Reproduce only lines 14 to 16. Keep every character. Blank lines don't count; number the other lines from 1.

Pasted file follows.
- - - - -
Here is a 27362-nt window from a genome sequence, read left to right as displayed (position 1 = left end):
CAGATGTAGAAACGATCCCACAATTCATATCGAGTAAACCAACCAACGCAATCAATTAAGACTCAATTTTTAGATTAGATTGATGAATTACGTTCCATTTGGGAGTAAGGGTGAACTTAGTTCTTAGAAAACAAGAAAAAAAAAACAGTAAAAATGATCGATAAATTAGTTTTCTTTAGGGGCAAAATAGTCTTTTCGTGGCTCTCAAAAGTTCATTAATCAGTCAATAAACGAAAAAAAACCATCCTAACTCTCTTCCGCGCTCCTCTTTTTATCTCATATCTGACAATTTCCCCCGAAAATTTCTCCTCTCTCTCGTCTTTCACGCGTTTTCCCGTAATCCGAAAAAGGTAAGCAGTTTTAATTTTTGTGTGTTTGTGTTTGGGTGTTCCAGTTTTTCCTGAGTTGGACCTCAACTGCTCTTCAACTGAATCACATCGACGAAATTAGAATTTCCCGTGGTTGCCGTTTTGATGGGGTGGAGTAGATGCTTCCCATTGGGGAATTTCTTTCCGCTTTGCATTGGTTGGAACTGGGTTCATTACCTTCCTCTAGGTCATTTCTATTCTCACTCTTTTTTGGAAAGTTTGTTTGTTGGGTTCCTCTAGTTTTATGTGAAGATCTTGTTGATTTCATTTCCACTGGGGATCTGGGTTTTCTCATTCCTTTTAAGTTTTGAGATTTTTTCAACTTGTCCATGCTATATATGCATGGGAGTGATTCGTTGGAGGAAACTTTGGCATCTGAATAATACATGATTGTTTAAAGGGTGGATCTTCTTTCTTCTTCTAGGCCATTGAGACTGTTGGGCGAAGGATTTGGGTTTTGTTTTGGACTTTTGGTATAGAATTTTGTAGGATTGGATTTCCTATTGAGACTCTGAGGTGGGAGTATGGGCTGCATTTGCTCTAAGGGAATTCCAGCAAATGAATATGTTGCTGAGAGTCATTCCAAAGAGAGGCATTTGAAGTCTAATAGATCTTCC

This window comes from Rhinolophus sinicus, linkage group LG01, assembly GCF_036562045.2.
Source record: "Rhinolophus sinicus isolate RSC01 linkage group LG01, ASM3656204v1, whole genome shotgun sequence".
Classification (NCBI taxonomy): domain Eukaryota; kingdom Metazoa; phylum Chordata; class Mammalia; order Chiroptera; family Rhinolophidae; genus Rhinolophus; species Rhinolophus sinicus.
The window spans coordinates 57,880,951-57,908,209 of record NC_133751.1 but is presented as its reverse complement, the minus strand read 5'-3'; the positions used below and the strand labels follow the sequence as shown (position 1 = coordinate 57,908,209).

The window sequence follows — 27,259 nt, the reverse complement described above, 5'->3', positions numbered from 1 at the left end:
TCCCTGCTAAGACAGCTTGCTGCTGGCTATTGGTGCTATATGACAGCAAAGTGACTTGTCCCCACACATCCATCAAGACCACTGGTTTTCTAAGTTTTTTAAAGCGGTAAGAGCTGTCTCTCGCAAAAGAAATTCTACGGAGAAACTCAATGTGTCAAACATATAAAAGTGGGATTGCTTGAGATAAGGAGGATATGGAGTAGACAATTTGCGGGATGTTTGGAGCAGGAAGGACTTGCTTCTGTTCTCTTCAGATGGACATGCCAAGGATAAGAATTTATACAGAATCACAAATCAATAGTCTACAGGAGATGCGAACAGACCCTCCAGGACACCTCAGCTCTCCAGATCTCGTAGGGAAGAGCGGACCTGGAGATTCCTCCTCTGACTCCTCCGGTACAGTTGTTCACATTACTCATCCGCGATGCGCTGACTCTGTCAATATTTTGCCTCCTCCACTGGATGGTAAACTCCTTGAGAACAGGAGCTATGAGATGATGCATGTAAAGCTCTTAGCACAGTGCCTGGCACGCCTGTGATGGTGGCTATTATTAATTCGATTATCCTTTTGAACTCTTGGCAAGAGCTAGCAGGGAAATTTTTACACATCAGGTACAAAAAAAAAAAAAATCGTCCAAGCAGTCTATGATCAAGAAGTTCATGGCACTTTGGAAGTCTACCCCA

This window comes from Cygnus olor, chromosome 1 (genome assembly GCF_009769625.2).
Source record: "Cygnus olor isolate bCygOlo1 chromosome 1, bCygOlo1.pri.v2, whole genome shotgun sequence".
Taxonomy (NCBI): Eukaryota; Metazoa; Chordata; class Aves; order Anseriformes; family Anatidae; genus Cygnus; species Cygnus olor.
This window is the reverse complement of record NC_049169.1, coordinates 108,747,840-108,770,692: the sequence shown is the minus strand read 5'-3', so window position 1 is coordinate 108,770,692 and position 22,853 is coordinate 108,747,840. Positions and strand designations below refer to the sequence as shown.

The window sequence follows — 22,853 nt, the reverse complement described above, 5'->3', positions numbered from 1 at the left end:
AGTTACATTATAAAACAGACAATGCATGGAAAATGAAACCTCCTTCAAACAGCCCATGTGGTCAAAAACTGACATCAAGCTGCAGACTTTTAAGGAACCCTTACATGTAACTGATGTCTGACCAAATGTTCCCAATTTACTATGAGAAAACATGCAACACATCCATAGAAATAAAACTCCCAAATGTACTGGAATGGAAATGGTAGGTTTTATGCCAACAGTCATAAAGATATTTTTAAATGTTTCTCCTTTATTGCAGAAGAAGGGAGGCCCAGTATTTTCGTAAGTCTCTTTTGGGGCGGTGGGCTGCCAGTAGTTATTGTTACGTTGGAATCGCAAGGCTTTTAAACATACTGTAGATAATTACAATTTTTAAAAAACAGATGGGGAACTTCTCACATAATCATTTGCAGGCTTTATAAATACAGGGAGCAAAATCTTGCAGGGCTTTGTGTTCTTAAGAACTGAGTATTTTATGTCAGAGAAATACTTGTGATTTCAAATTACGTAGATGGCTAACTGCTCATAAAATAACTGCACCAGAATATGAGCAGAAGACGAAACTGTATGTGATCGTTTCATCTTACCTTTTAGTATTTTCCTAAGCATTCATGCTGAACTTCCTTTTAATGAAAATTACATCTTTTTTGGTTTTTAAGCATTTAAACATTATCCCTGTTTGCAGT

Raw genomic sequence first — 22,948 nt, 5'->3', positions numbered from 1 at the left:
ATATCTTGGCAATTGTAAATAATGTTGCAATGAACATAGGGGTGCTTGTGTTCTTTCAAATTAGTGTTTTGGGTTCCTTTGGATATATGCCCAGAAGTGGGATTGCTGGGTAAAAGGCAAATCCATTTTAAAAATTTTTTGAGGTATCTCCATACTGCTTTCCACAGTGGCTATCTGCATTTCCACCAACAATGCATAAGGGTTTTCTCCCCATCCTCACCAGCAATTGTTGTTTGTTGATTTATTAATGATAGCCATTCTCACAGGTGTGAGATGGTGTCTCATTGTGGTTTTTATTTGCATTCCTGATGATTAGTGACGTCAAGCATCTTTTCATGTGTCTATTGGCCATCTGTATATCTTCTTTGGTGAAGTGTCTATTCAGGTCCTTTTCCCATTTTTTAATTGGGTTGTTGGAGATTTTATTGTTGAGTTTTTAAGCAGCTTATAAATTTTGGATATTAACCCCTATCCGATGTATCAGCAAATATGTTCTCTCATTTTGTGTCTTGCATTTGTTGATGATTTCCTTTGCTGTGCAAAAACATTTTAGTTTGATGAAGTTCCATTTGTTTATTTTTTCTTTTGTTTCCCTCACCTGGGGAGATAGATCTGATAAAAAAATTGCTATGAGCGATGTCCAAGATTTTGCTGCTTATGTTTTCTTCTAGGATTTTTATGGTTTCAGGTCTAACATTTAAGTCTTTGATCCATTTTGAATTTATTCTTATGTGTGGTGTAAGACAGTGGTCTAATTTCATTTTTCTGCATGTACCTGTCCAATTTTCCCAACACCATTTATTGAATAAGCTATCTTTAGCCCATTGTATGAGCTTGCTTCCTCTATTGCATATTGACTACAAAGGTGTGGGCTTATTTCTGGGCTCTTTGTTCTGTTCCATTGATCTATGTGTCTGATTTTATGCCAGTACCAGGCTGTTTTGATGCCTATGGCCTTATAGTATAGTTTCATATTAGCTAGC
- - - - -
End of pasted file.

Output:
AGTTACATTATAAAACAGACAATGCATGGAAAATGAAACCTCCTTCAAACAGCCCATGTGGTCAAAAACTGACATCAAGCTGCAGACTTTTAAGGAACCCTTACATGTAACTGATGTCTGACCAAATGTTCCCAATTTACTATGAGAAAACATGCAACACATCCATAGAAATAAAACTCCCAAATGTACTGGAATGGAAATGGTAGGTTTTATGCCAACAGTCATAAAGATATTTTTAAATGTTTCTCCTTTATTGCAGAAGAAGGGAGGCCCAGTATTTTCGTAAGTCTCTTTTGGGGCGGTGGGCTGCCAGTAGTTATTGTTACGTTGGAATCGCAAGGCTTTTAAACATACTGTAGATAATTACAATTTTTAAAAAACAGATGGGGAACTTCTCACATAATCATTTGCAGGCTTTATAAATACAGGGAGCAAAATCTTGCAGGGCTTTGTGTTCTTAAGAACTGAGTATTTTATGTCAGAGAAATACTTGTGATTTCAAATTACGTAGATGGCTAACTGCTCATAAAATAACTGCACCAGAATATGAGCAGAAGACGAAACTGTATGTGATCGTTTCATCTTACCTTTTAGTATTTTCCTAAGCATTCATGCTGAACTTCCTTTTAATGAAAATTACATCTTTTTTGGTTTTTAAGCATTTAAACATTATCCCTGTTTGCAGT

Raw genomic sequence first — 22,948 nt, 5'->3', positions numbered from 1 at the left:
ATATCTTGGCAATTGTAAATAATGTTGCAATGAACATAGGGGTGCTTGTGTTCTTTCAAATTAGTGTTTTGGGTTCCTTTGGATATATGCCCAGAAGTGGGATTGCTGGGTAAAAGGCAAATCCATTTTAAAAATTTTTTGAGGTATCTCCATACTGCTTTCCACAGTGGCTATCTGCATTTCCACCAACAATGCATAAGGGTTTTCTCCCCATCCTCACCAGCAATTGTTGTTTGTTGATTTATTAATGATAGCCATTCTCACAGGTGTGAGATGGTGTCTCATTGTGGTTTTTATTTGCATTCCTGATGATTAGTGACGTCAAGCATCTTTTCATGTGTCTATTGGCCATCTGTATATCTTCTTTGGTGAAGTGTCTATTCAGGTCCTTTTCCCATTTTTTAATTGGGTTGTTGGAGATTTTATTGTTGAGTTTTTAAGCAGCTTATAAATTTTGGATATTAACCCCTATCCGATGTATCAGCAAATATGTTCTCTCATTTTGTGTCTTGCATTTGTTGATGATTTCCTTTGCTGTGCAAAAACATTTTAGTTTGATGAAGTTCCATTTGTTTATTTTTTCTTTTGTTTCCCTCACCTGGGGAGATAGATCTGATAAAAAAATTGCTATGAGCGATGTCCAAGATTTTGCTGCTTATGTTTTCTTCTAGGATTTTTATGGTTTCAGGTCTAACATTTAAGTCTTTGATCCATTTTGAATTTATTCTTATGTGTGGTGTAAGACAGTGGTCTAATTTCATTTTTCTGCATGTACCTGTCCAATTTTCCCAACACCATTTATTGAATAAGCTATCTTTAGCCCATTGTATGAGCTTGCTTCCTCTATTGCATATTGACTACAAAGGTGTGGGCTTATTTCTGGGCTCTTTGTTCTGTTCCATTGATCTATGTGTCTGATTTTATGCCAGTACCAGGCTGTTTTGATGCCTATGGCCTTATAGTATAGTTTCATATTAGCTAGC